KNAC.COM: There was a show recently where you played the third floor of a club in Everett, Washington. During your set, the lower two levels were evacuated due to safety concerns—how were you guys allowed to continue your set under those circumstances?
BOLAN: We had no idea what was going on, and we were playing. I just happened to look at the front of the stage where the monitors were and then over at the PA stacks, and all of it was just shaking really bad. I thought to myself, “what’s going on here?” Everything just felt so weird—it was just really springy and spongy on stage. Evidently, the support beam on the second level roof—our floor—had sort of broken, and there was a big crack in the ceiling. They decided to evacuate that level and the casino below it, but we were allowed to just keep on playing. I guess they were just like, “let all the rock n’ rollers fall through the ceiling.”

KNAC.COM: In retrospect, how much does that bother you—especially in the wake of the Great White tragedy?
BOLAN: It was just a situation where we didn’t know how bad it was.

KNAC.COM: Don’t you think that the club owners or whoever was privy to this information had an obligation to make you guys aware of the situation?
BOLAN: I was pretty pissed that night after we found out, and I was like, “so we were taking the chance at dropping 500 people through the floor? For what? So somebody could reach their guidelines as far as, you know, how much they promoted the show?”

KNAC.COM: So you think that the possibility of having to give out all those refunds was the primary factor in the information not getting disclosed?
BOLAN: Yeah, but hell, I’d rather give a fan a refund than have something terrible happen. I mean, we’re all about the fans, and that was just a really serious safety issue.

KNAC.COM: Well, when I read that, it was difficult to believe that anyone could think that a situation was serious enough to evacuate the bottom two floors of a building but allow those on the top to continue about their business---at least no one was hurt though.
BOLAN: Yeah, luckily.

KNAC.COM: You alluded to the fans earlier and how much you appreciate them, but was there ever a time when you were riding the highest wave of success maybe, in the late eighties, that you could see that you weren’t as nice or appreciative as you could have been? Or do you think you were able to stay level headed during the whole period?
BOLAN: I think for the most part I was able to keep a level heard, but there were times when…I don’t know…it wasn’t anyone’s fault except human nature. Maybe I’d get up early in the morning to eat breakfast, and I’m not a morning person, and someone could have come up, and maybe I wasn’t as receptive as I could have been. But hell, it could have been my own mom coming up to me right then, and I probably would have been the same way. I never yelled at anyone though unless they really invaded my privacy. Something like when a person walks into my hotel room because they got a key from the front desk—that’s when it crosses the line. But for the most part, people have been pretty cool. There haven’t been any home invasions or anything.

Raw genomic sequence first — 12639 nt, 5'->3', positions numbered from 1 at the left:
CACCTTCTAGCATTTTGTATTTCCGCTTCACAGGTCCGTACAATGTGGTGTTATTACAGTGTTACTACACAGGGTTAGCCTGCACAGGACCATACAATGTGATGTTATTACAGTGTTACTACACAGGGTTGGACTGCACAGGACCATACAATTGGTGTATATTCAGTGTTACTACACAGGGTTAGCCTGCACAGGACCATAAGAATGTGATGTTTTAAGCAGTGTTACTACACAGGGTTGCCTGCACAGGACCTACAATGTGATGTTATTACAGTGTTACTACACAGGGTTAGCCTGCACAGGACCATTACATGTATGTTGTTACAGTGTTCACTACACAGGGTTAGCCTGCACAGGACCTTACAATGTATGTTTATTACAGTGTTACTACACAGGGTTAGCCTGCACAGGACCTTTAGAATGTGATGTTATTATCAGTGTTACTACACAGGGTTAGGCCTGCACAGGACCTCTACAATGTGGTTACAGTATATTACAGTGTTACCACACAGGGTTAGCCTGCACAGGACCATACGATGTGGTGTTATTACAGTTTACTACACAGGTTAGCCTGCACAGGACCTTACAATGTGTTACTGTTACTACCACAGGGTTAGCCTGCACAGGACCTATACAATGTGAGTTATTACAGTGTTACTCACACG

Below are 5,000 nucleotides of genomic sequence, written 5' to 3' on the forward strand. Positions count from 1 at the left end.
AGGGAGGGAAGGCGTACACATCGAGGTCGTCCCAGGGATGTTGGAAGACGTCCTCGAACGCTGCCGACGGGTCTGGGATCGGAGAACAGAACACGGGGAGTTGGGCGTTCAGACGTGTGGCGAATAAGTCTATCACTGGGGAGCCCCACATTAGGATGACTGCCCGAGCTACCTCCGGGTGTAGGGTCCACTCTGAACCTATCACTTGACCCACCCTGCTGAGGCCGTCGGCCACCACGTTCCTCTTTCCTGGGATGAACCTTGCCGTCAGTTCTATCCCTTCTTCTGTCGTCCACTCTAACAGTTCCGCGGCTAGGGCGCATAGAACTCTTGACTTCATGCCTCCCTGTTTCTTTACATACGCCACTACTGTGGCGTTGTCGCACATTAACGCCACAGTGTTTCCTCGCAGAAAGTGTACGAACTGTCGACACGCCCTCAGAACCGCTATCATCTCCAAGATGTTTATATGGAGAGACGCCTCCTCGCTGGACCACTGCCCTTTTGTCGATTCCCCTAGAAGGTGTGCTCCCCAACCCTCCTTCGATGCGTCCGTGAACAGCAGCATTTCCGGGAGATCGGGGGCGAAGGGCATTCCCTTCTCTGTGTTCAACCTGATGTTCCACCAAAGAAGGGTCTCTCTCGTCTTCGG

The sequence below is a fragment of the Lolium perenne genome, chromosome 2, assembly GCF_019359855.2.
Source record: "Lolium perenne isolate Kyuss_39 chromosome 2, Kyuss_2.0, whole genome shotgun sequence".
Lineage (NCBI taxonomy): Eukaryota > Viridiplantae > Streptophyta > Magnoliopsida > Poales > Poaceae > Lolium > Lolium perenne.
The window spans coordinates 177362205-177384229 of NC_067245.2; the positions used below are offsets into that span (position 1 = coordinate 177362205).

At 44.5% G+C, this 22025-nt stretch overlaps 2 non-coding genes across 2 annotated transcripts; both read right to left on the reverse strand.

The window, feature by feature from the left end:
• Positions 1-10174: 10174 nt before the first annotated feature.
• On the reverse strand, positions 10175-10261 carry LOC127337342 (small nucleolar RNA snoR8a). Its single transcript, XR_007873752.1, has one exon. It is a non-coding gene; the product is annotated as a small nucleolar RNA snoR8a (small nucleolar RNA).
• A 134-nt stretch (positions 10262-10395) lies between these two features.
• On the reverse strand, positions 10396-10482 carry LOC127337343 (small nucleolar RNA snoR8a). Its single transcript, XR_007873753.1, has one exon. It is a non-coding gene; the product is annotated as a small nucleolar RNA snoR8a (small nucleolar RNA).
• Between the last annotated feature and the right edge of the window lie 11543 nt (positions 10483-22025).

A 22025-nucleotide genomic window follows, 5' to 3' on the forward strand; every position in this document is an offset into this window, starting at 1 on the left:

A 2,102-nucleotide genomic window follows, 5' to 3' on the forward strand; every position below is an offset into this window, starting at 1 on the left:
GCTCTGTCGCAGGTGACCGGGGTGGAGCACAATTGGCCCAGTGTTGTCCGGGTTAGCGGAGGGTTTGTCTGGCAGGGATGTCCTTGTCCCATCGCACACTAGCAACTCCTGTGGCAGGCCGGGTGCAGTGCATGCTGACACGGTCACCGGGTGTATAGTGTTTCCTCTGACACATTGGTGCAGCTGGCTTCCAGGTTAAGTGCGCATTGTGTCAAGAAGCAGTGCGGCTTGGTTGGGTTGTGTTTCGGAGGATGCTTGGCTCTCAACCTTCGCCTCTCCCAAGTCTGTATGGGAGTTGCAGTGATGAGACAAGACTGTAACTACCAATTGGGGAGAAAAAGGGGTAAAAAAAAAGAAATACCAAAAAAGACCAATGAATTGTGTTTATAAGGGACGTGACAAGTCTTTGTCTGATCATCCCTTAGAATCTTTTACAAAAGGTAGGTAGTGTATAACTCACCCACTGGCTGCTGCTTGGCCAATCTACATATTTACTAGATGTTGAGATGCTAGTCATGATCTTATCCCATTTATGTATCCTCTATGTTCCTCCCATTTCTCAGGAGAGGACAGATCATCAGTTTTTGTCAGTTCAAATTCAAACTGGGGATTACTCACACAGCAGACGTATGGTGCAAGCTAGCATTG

KNAC.COM: Have you noticed your fans growing even more mindful of your space over the years?
BOLAN: Yeah, and I think that part of that is because we’ve seen so many of our fans so many times that they’ve almost become like friends of ours. You still run into the “I’ve got to have all your attention and I’ve got to have it right now” type of fan, every now and then, but for the most part they’re pretty cool.

KNAC.COM: The new album was recorded twice because, and I believe these were your own words, “the first mix didn’t sound like Skid Row.” What does that mean specifically? What did you think it was lacking?
BOLAN: It was lacking the punch or the crunch that Skid Row is known for. It was cool, and it sounded good, but it sounded too….friendly…too nice. It was mainly the guitar tones and the approach to certain things.

KNAC.COM: A little too polished, maybe?
BOLAN: Yeah.

KNAC.COM: So were you going for a bit more of a live sound the second time around?
BOLAN: Yeah, we went in and redid the guitars and just played a lot of the stuff live. We fixed a lot of the little things that needed to be fixed. We just went for the energy level—not perfection.

KNAC.COM: So it wasn’t a case of the material being weak or anything? It was just the way the songs had been executed?
BOLAN: Exactly.

KNAC.COM: How would you characterize the subject matter for the new tunes? Are the themes the same type of fare that fans have come to expect, or have you branched out into different areas?
BOLAN: A little bit of both. Skid Row has always been either lumped in with the wrong genre or we’ve just always been kind of an underdog. We still feel that way, so that’s the perspective that we write from, but there is also some deeper stuff here that isn’t just like “oh baby baby” ballads or that kind of crap. I really think that this new album is a lot deeper than most Skid Row albums are, but the essence of the band is still there.